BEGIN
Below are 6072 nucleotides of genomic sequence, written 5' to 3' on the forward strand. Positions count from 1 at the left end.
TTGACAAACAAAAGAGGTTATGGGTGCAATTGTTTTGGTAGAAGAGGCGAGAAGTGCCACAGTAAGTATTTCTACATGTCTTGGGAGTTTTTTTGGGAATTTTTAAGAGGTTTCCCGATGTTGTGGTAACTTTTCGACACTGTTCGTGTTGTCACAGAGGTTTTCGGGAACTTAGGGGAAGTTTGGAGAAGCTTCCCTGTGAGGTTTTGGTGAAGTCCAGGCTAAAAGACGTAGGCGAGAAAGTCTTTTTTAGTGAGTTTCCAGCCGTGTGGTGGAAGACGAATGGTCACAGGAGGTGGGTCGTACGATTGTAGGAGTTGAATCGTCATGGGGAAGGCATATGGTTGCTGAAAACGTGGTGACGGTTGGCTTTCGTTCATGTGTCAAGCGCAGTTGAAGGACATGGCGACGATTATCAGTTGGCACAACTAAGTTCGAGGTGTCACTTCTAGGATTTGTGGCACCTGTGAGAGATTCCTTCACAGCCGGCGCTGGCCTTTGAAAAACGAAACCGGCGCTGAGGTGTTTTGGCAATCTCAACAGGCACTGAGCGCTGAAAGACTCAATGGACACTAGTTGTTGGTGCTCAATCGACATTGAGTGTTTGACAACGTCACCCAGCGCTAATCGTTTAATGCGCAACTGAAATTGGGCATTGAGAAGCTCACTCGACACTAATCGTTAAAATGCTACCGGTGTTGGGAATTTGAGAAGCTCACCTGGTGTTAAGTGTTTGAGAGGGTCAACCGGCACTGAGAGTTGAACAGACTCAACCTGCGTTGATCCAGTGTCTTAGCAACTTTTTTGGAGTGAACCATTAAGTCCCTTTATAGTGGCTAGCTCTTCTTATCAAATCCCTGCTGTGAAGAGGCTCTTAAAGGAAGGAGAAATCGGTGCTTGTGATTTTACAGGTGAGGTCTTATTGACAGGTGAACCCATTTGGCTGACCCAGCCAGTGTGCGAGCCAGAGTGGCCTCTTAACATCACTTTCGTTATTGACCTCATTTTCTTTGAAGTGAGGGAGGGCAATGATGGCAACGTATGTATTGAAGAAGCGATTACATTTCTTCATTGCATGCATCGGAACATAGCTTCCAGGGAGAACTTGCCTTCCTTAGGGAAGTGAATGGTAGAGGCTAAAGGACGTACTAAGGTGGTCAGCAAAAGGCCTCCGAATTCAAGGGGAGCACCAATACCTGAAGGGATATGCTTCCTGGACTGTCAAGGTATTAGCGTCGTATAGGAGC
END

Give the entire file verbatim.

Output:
Below are 6072 nucleotides of genomic sequence, written 5' to 3' on the forward strand. Positions count from 1 at the left end.
TTGACAAACAAAAGAGGTTATGGGTGCAATTGTTTTGGTAGAAGAGGCGAGAAGTGCCACAGTAAGTATTTCTACATGTCTTGGGAGTTTTTTTGGGAATTTTTAAGAGGTTTCCCGATGTTGTGGTAACTTTTCGACACTGTTCGTGTTGTCACAGAGGTTTTCGGGAACTTAGGGGAAGTTTGGAGAAGCTTCCCTGTGAGGTTTTGGTGAAGTCCAGGCTAAAAGACGTAGGCGAGAAAGTCTTTTTTAGTGAGTTTCCAGCCGTGTGGTGGAAGACGAATGGTCACAGGAGGTGGGTCGTACGATTGTAGGAGTTGAATCGTCATGGGGAAGGCATATGGTTGCTGAAAACGTGGTGACGGTTGGCTTTCGTTCATGTGTCAAGCGCAGTTGAAGGACATGGCGACGATTATCAGTTGGCACAACTAAGTTCGAGGTGTCACTTCTAGGATTTGTGGCACCTGTGAGAGATTCCTTCACAGCCGGCGCTGGCCTTTGAAAAACGAAACCGGCGCTGAGGTGTTTTGGCAATCTCAACAGGCACTGAGCGCTGAAAGACTCAATGGACACTAGTTGTTGGTGCTCAATCGACATTGAGTGTTTGACAACGTCACCCAGCGCTAATCGTTTAATGCGCAACTGAAATTGGGCATTGAGAAGCTCACTCGACACTAATCGTTAAAATGCTACCGGTGTTGGGAATTTGAGAAGCTCACCTGGTGTTAAGTGTTTGAGAGGGTCAACCGGCACTGAGAGTTGAACAGACTCAACCTGCGTTGATCCAGTGTCTTAGCAACTTTTTTGGAGTGAACCATTAAGTCCCTTTATAGTGGCTAGCTCTTCTTATCAAATCCCTGCTGTGAAGAGGCTCTTAAAGGAAGGAGAAATCGGTGCTTGTGATTTTACAGGTGAGGTCTTATTGACAGGTGAACCCATTTGGCTGACCCAGCCAGTGTGCGAGCCAGAGTGGCCTCTTAACATCACTTTCGTTATTGACCTCATTTTCTTTGAAGTGAGGGAGGGCAATGATGGCAACGTATGTATTGAAGAAGCGATTACATTTCTTCATTGCATGCATCGGAACATAGCTTCCAGGGAGAACTTGCCTTCCTTAGGGAAGTGAATGGTAGAGGCTAAAGGACGTACTAAGGTGGTCAGCAAAAGGCCTCCGAATTCAAGGGGAGCACCAATACCTGAAGGGATATGCTTCCTGGACTGTCAAGGTATTAGCGTCGTATAGGAGC